Adopted Alabamians

Whenever Sean of the South writes one of his love letters to Alabama, it always gets our attention. And this one — about road-tripping through the state in a pandemic — certainly hit home.

The thing I miss most, however, is road trips. Like the one I’m on now. I almost forgot how to travel. I almost forgot the thrill of looking out the window at the beauty lying between my Floridian Panhandle home and the sunkissed pastures of Alabama.
I almost forgot what it feels like to roll down my window on a clear day, travelling fifty-five. I nearly forgot how freeing it is to be on an old highway among the peanut fields and cotton.
Workaholic Me is gone. And I hope he stays gone. And for the next few days, I am once again an adopted son of a truly great state.
I heart Alabama.
-Sean Dietrich

Like Dietrich, we are also “adopted Alabamians” and we ♥ our family here. It’s been awhile since we took an Alabama road trip…just because (a friend once called that “going loafering”). Thinking we need to hit those back roads again soon!

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Busy-ness…

A Philosophy of Nothingness.

We get it. Everybody’s busy. And making that claim sometimes just helps us feel justified that we’re contributing and doing important things.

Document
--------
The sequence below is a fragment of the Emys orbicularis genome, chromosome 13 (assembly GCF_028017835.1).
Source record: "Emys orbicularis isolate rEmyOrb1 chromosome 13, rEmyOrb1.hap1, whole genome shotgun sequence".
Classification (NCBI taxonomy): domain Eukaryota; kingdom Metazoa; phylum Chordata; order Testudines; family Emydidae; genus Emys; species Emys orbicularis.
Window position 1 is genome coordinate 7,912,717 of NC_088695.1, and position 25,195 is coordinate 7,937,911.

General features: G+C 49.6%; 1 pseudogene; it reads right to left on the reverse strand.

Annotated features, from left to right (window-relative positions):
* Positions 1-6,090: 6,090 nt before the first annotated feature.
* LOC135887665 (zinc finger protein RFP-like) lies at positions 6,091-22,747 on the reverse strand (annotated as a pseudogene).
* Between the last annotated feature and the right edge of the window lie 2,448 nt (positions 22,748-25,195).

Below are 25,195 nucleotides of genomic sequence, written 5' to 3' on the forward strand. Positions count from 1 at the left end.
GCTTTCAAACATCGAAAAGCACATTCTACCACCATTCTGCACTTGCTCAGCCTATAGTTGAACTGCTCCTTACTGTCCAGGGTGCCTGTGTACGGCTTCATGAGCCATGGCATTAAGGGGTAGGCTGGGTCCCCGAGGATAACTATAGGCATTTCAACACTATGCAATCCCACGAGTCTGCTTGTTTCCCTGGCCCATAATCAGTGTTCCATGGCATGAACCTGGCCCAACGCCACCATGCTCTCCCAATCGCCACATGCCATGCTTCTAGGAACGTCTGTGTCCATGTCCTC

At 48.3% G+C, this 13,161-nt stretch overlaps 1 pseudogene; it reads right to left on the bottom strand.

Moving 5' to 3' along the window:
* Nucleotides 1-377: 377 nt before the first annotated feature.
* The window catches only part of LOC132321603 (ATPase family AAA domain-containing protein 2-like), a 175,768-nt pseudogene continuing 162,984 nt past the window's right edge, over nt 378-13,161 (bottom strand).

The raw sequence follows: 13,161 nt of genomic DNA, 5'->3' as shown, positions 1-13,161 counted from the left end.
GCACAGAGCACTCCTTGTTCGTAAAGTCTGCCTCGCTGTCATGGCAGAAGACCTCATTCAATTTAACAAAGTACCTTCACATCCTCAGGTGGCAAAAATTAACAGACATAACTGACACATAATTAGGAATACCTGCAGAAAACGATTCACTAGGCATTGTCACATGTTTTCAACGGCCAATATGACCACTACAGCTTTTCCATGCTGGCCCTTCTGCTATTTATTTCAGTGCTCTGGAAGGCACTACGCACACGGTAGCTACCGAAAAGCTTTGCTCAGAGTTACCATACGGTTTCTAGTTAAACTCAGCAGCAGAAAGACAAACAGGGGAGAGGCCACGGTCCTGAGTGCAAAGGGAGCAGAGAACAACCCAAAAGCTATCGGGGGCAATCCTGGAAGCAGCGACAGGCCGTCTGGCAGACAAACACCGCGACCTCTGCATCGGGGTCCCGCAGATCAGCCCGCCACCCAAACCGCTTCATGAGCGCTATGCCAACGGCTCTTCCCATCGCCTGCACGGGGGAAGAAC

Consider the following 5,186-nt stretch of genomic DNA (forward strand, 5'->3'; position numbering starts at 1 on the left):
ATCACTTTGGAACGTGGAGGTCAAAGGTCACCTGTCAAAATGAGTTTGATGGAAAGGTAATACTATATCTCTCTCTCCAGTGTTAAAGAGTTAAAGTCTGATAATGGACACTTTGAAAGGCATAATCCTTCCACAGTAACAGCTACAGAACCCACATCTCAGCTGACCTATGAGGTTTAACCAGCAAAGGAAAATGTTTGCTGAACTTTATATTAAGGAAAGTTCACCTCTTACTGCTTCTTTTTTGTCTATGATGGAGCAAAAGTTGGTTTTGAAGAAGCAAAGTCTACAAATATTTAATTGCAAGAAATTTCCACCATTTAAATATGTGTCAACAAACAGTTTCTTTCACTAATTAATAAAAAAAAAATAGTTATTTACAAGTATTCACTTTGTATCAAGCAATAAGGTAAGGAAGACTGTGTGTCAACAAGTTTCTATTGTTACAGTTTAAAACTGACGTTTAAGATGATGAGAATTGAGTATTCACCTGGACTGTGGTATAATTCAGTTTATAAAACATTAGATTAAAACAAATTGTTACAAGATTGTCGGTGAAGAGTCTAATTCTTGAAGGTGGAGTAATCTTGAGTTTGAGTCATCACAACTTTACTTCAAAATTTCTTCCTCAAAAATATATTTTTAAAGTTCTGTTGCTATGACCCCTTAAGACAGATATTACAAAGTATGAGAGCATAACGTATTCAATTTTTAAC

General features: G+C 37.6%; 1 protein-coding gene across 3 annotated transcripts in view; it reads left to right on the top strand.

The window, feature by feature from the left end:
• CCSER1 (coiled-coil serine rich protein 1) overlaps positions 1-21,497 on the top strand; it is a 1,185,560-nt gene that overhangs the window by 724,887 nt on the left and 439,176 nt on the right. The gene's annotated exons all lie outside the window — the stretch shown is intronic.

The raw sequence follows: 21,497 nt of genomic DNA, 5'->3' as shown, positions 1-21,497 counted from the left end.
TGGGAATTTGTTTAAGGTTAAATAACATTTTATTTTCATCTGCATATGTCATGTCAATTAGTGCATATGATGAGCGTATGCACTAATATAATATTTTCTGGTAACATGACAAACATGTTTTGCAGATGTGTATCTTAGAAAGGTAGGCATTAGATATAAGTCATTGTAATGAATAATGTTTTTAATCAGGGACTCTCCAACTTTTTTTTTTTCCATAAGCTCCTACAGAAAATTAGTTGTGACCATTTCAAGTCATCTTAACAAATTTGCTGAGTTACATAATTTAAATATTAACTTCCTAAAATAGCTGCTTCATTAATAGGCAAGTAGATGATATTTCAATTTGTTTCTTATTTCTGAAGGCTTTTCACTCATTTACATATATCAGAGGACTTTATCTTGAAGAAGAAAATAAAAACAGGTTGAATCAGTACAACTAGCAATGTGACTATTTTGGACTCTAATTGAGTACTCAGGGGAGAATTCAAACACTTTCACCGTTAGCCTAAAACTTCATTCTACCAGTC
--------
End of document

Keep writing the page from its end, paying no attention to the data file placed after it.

But today, Olga Mecking, writer for The New York Times’ “Smarter Living” column, encourages us all to do more of, well, less. And to help make her case, she draws lessons from Niksen. a practice started in the Netherlands to help manage stress. It literally means to do nothing. Or as some might like to think, to do something but with no purpose at all.

“…daydreaming — an inevitable effect of idleness — ‘literally makes us more creative, better at problem-solving, better at coming up with creative ideas.’ For that to happen, though, total idleness is required. – Sandi Mann, Psychologist

So stop whatever you’re doing, put down your phone, get up, stretch, smile, take a walk. Stare at the sky. Mindlessly cuddle your dog or cat. Whatever “nothing” you choose to do…permission granted! 🙂

Photo by Andrew Neel

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